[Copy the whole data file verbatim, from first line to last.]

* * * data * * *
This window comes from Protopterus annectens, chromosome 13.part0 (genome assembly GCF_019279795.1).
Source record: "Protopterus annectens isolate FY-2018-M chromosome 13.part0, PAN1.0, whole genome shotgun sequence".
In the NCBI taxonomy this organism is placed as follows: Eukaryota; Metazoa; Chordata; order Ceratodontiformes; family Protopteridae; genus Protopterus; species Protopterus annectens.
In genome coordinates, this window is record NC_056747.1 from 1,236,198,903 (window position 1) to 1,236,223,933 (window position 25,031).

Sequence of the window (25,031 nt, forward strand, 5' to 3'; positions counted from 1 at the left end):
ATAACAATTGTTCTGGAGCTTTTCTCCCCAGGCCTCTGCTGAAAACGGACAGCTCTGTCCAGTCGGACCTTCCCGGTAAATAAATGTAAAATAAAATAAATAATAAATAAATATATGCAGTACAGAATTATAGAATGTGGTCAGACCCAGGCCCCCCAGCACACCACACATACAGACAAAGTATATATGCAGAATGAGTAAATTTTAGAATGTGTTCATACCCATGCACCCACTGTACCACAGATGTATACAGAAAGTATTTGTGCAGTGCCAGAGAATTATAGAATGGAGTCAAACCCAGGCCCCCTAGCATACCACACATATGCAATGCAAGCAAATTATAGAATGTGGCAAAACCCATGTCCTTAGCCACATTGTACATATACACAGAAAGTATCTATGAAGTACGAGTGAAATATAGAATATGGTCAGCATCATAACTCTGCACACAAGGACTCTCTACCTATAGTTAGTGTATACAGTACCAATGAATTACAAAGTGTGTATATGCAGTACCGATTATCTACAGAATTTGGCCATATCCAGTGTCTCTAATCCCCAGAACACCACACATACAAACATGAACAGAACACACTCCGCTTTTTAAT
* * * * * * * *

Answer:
This window comes from Protopterus annectens, chromosome 13.part0 (genome assembly GCF_019279795.1).
Source record: "Protopterus annectens isolate FY-2018-M chromosome 13.part0, PAN1.0, whole genome shotgun sequence".
In the NCBI taxonomy this organism is placed as follows: Eukaryota; Metazoa; Chordata; order Ceratodontiformes; family Protopteridae; genus Protopterus; species Protopterus annectens.
In genome coordinates, this window is record NC_056747.1 from 1,236,198,903 (window position 1) to 1,236,223,933 (window position 25,031).

Sequence of the window (25,031 nt, forward strand, 5' to 3'; positions counted from 1 at the left end):
ATAACAATTGTTCTGGAGCTTTTCTCCCCAGGCCTCTGCTGAAAACGGACAGCTCTGTCCAGTCGGACCTTCCCGGTAAATAAATGTAAAATAAAATAAATAATAAATAAATATATGCAGTACAGAATTATAGAATGTGGTCAGACCCAGGCCCCCCAGCACACCACACATACAGACAAAGTATATATGCAGAATGAGTAAATTTTAGAATGTGTTCATACCCATGCACCCACTGTACCACAGATGTATACAGAAAGTATTTGTGCAGTGCCAGAGAATTATAGAATGGAGTCAAACCCAGGCCCCCTAGCATACCACACATATGCAATGCAAGCAAATTATAGAATGTGGCAAAACCCATGTCCTTAGCCACATTGTACATATACACAGAAAGTATCTATGAAGTACGAGTGAAATATAGAATATGGTCAGCATCATAACTCTGCACACAAGGACTCTCTACCTATAGTTAGTGTATACAGTACCAATGAATTACAAAGTGTGTATATGCAGTACCGATTATCTACAGAATTTGGCCATATCCAGTGTCTCTAATCCCCAGAACACCACACATACAAACATGAACAGAACACACTCCGCTTTTTAAT